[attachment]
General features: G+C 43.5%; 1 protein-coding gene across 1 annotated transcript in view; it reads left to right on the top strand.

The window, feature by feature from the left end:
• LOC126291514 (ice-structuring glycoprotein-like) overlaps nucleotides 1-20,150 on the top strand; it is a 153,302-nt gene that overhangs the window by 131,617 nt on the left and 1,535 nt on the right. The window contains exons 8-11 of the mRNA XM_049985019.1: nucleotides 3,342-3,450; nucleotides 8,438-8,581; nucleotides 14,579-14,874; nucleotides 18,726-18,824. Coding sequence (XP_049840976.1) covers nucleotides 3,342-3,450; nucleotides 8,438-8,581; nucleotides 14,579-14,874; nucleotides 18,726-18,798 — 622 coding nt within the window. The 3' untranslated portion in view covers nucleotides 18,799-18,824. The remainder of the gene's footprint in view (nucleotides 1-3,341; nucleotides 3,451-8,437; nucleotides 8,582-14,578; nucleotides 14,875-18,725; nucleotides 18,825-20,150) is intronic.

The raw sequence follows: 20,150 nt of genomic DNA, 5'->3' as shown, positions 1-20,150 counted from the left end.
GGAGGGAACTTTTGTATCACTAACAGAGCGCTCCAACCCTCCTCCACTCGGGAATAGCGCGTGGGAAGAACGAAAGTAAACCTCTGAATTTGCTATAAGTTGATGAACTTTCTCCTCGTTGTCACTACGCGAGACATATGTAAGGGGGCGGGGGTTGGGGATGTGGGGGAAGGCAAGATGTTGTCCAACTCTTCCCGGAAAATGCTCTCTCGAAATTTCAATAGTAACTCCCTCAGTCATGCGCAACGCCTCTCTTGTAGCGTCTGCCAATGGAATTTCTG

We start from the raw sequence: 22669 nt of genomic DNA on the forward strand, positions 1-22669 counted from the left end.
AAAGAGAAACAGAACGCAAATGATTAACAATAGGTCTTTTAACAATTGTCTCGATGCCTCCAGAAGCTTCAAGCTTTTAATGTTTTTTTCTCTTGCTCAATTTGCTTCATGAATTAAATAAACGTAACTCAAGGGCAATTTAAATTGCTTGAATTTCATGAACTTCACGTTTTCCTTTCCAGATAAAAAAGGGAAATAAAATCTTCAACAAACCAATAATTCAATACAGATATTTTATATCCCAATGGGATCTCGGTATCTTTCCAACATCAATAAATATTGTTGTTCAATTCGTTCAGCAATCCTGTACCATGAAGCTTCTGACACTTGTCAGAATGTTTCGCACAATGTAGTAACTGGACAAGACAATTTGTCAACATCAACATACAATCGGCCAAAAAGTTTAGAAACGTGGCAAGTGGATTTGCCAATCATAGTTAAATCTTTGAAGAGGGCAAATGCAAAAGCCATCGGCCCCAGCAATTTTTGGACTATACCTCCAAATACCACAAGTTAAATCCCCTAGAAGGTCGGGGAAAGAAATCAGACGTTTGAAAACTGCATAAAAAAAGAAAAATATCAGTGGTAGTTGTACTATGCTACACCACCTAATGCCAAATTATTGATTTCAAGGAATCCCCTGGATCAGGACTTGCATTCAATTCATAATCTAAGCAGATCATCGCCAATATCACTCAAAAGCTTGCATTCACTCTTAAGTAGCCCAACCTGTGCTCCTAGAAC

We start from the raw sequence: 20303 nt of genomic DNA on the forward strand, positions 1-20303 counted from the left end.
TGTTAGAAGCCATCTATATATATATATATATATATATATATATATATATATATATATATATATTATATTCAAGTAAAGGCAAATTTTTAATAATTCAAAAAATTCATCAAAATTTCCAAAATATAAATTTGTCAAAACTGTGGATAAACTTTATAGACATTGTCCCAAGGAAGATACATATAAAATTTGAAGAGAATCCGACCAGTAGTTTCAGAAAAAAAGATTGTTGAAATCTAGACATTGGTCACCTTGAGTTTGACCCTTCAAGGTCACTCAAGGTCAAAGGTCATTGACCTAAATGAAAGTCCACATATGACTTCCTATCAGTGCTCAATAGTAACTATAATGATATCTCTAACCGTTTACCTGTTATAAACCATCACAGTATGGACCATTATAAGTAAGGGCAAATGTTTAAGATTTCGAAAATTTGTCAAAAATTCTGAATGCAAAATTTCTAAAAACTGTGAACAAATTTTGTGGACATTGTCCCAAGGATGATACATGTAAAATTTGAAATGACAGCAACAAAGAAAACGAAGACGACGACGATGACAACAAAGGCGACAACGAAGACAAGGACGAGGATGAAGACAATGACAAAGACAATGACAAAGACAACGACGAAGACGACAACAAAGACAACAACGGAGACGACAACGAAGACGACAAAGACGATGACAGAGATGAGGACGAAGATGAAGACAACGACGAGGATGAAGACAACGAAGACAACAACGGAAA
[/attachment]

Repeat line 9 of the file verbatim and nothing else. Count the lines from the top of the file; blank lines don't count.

TGTTAGAAGCCATCTATATATATATATATATATATATATATATATATATATATATATATATATTATATTCAAGTAAAGGCAAATTTTTAATAATTCAAAAAATTCATCAAAATTTCCAAAATATAAATTTGTCAAAACTGTGGATAAACTTTATAGACATTGTCCCAAGGAAGATACATATAAAATTTGAAGAGAATCCGACCAGTAGTTTCAGAAAAAAAGATTGTTGAAATCTAGACATTGGTCACCTTGAGTTTGACCCTTCAAGGTCACTCAAGGTCAAAGGTCATTGACCTAAATGAAAGTCCACATATGACTTCCTATCAGTGCTCAATAGTAACTATAATGATATCTCTAACCGTTTACCTGTTATAAACCATCACAGTATGGACCATTATAAGTAAGGGCAAATGTTTAAGATTTCGAAAATTTGTCAAAAATTCTGAATGCAAAATTTCTAAAAACTGTGAACAAATTTTGTGGACATTGTCCCAAGGATGATACATGTAAAATTTGAAATGACAGCAACAAAGAAAACGAAGACGACGACGATGACAACAAAGGCGACAACGAAGACAAGGACGAGGATGAAGACAATGACAAAGACAATGACAAAGACAACGACGAAGACGACAACAAAGACAACAACGGAGACGACAACGAAGACGACAAAGACGATGACAGAGATGAGGACGAAGATGAAGACAACGACGAGGATGAAGACAACGAAGACAACAACGGAAA